“Flawless” doesn’t move the heist genre forward as much as it bathes in the warm waters of the familiar. It’s a solid piece of entertainment, perfect for those who love their thrillers portioned out reasonably and their mysteries easily arranged.
It’s 1960 and Laura Quinn (Demi Moore) works at the London Diamond Corporation, frustrated that she can’t get ahead when she clearly holds the best ideas for the company. Dejected, Laura finds a friend in custodian Hobbs (Michael Caine), a jovial man nearing his retirement and tiny pension. One day, Hobbs proposes a plan to Laura: take a few diamonds from the vault and walk away with some spending money, not to mention some dignity. At first Laura is horrified by the offer, but she cannot deny her frustrations and eventually agrees to help Hobbs pull off the robbery. However, once the plan is executed, it’s revealed that not just a few but every diamond was taken from the vault, leaving Laura in a state of panic and Hobbs an enigma as a police investigator (Lambert Wilson) is called in to solve the case.
Surely there’s nothing wrong with an evening of comfortable, wooby-like entertainment, bolstered with some big stars and flashy screenwriting. “Flawless” is safe, and that’s a great place to be when dealing with diamonds and switcheroos. Director Michael Radford (“Il Postino”) assuredly guides this mystery of sorts, reveling in the opportunity to evoke straight-arrow, cigarette-smoke-clouded London at its most sexist and uptight. These are impeccably dressed, small-minded money men, and Radford creates a frosty atmosphere of agitation as Laura has to rub up against these cruel bastards to get ahead, only to return to her empty home and wash away her frustrations every night.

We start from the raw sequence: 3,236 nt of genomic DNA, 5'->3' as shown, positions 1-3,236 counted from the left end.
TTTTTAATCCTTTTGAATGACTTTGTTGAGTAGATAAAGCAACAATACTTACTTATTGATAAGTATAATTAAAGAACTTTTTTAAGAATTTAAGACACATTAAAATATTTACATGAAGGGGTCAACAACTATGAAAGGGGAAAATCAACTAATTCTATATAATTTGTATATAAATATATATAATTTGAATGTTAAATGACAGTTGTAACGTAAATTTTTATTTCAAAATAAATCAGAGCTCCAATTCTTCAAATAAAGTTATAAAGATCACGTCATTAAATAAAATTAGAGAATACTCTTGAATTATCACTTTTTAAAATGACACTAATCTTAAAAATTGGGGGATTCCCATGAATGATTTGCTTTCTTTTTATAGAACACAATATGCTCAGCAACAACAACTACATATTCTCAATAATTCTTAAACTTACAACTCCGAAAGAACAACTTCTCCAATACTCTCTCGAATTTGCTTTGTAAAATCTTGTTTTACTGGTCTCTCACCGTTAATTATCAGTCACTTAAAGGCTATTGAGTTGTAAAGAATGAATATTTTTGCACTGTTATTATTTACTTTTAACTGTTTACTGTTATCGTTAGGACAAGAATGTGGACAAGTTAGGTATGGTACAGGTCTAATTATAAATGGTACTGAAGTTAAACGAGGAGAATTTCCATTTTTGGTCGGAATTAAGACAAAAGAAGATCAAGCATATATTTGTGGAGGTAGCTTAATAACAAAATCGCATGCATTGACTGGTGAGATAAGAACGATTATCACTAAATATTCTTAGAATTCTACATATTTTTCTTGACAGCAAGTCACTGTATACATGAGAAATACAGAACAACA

Screenwriter Edward Anderson impressively builds the characters first, getting the audience comfortable with their motivations before the stealing commences. Now, this is hardly “Ocean’s Eleven,” but there’s a robust spirit of suspense as Hobbs carries out his plan, slipping around marble hallways and timing his moves to the second to avoid the security cameras. These are small-scale theatrics, folks, but “Flawless” remains a tension-filled affair, even when you’ve seen this dance in a zillion other movies.
Radford squeezes the heist for every drop of blood, and once the film switches over to investigative/paranoia mode, “Flawless” loses a bit of its luster. It’s not the performances, as Caine and Moore make for an interesting pair, but the film loses steam once the thievery has concluded and the excitement drains. Wilson steps in to add some panache as the guard dog nipping at Laura’s heels, but the slight romantic interest twist included there should’ve been shot down at first sight.
Ultimately the revelations are a letdown, but that doesn’t stop “Flawless” from remaining a sizable helping of mainstream entertainment. It’s a satisfying picture enhanced by a few great sequences, and proves there’s still plenty of life in heist cinema.